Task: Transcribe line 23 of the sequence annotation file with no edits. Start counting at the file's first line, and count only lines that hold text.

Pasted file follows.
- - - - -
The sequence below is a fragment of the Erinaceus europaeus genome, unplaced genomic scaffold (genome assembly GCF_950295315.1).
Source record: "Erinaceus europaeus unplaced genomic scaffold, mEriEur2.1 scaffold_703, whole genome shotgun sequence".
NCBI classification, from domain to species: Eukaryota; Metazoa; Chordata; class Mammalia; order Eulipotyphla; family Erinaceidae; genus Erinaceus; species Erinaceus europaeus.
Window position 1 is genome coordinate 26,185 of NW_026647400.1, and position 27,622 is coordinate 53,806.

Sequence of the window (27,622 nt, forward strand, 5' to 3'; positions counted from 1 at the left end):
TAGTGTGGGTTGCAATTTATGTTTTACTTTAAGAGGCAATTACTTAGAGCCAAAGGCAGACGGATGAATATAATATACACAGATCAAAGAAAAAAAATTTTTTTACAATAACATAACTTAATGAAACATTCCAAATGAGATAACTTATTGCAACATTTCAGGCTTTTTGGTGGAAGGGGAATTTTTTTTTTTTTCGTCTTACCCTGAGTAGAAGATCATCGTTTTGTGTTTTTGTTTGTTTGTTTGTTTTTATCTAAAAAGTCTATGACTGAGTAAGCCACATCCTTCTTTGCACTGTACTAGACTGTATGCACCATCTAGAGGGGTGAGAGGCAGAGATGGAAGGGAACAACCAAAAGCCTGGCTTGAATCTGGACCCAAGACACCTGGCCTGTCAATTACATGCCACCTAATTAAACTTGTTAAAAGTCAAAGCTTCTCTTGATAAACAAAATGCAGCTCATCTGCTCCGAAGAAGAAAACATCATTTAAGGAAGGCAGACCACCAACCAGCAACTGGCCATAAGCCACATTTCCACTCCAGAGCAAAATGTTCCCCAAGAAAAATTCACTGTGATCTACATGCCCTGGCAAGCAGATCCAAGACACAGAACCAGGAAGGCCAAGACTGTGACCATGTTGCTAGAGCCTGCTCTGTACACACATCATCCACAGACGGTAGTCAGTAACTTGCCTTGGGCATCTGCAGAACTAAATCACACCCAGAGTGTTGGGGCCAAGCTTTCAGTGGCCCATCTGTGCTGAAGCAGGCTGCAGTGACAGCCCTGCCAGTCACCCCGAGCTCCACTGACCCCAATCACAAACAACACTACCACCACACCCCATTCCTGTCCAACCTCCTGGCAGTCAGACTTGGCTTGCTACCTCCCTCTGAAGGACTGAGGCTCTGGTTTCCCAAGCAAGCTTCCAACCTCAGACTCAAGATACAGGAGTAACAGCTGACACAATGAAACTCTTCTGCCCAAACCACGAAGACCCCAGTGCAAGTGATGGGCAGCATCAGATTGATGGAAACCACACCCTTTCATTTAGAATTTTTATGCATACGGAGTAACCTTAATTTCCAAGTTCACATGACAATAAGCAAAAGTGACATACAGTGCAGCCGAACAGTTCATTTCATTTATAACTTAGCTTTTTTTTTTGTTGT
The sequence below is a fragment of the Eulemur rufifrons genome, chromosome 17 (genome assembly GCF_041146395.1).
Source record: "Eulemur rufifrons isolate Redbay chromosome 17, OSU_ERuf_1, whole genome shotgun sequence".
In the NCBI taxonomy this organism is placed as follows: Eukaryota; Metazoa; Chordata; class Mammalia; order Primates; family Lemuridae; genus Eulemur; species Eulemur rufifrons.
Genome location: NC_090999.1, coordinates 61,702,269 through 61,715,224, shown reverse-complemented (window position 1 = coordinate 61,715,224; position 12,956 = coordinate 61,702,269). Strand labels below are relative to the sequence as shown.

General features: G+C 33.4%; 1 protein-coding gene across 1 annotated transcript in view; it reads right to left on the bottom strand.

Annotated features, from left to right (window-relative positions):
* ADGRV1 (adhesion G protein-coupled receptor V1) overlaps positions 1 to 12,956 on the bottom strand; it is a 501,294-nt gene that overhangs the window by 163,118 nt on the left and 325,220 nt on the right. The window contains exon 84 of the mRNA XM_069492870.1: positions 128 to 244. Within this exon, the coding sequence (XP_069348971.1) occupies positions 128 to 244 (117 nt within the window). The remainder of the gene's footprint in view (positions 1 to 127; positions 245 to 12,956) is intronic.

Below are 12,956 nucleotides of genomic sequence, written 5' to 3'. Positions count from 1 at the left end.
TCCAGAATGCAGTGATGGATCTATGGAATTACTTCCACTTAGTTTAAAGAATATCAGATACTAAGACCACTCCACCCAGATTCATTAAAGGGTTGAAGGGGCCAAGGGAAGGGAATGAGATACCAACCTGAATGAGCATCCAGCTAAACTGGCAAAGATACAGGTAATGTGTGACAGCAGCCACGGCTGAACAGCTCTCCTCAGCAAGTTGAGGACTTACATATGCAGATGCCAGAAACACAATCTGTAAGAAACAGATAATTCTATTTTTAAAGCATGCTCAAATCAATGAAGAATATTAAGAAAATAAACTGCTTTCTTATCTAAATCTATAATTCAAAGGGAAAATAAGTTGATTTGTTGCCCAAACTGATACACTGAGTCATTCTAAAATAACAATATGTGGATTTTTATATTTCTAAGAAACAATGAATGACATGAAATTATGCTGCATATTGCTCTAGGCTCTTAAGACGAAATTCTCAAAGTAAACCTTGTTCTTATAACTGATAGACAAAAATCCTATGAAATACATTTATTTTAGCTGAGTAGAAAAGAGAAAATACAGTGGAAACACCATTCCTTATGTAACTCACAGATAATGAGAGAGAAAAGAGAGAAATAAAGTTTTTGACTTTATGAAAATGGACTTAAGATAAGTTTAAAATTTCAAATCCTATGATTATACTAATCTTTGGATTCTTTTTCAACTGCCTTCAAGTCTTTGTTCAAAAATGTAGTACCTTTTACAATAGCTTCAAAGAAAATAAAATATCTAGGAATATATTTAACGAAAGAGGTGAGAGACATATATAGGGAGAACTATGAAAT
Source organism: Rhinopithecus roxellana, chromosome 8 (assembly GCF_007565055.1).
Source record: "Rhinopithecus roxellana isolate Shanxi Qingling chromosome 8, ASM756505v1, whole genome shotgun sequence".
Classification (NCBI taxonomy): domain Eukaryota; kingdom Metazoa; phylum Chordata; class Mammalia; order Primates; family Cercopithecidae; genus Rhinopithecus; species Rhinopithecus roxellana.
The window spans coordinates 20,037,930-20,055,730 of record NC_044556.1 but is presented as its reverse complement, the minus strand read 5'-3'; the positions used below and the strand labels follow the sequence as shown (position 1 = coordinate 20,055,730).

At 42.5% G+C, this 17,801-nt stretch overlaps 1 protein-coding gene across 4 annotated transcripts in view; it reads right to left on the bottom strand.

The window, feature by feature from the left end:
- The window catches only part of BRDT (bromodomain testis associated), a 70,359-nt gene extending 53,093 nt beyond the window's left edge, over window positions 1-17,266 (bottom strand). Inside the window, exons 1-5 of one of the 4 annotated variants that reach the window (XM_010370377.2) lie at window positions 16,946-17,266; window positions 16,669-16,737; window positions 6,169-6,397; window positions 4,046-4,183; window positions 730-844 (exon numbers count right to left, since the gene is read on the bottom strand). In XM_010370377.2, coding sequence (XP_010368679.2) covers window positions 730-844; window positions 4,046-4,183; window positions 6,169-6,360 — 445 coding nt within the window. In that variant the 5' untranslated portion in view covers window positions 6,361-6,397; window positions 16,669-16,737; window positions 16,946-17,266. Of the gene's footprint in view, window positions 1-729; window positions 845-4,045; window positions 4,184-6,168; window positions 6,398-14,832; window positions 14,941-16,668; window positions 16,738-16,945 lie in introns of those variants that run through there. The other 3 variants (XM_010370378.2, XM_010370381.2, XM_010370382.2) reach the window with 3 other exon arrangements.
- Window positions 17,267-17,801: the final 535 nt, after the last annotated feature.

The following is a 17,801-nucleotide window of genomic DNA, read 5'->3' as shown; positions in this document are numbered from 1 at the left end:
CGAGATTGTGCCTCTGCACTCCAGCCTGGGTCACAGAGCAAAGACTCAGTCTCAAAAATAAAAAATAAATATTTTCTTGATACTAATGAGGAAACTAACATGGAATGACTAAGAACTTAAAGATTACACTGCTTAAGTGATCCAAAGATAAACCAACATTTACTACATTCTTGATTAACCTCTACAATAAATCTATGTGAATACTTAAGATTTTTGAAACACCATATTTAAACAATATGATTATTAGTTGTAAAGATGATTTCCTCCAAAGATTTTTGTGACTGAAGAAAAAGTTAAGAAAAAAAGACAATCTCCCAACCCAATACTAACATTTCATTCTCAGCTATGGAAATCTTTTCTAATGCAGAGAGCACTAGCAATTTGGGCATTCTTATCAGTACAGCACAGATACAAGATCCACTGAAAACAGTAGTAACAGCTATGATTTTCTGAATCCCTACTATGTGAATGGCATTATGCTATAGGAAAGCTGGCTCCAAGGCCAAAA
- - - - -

- Window positions 17,267-17,801: the final 535 nt, after the last annotated feature.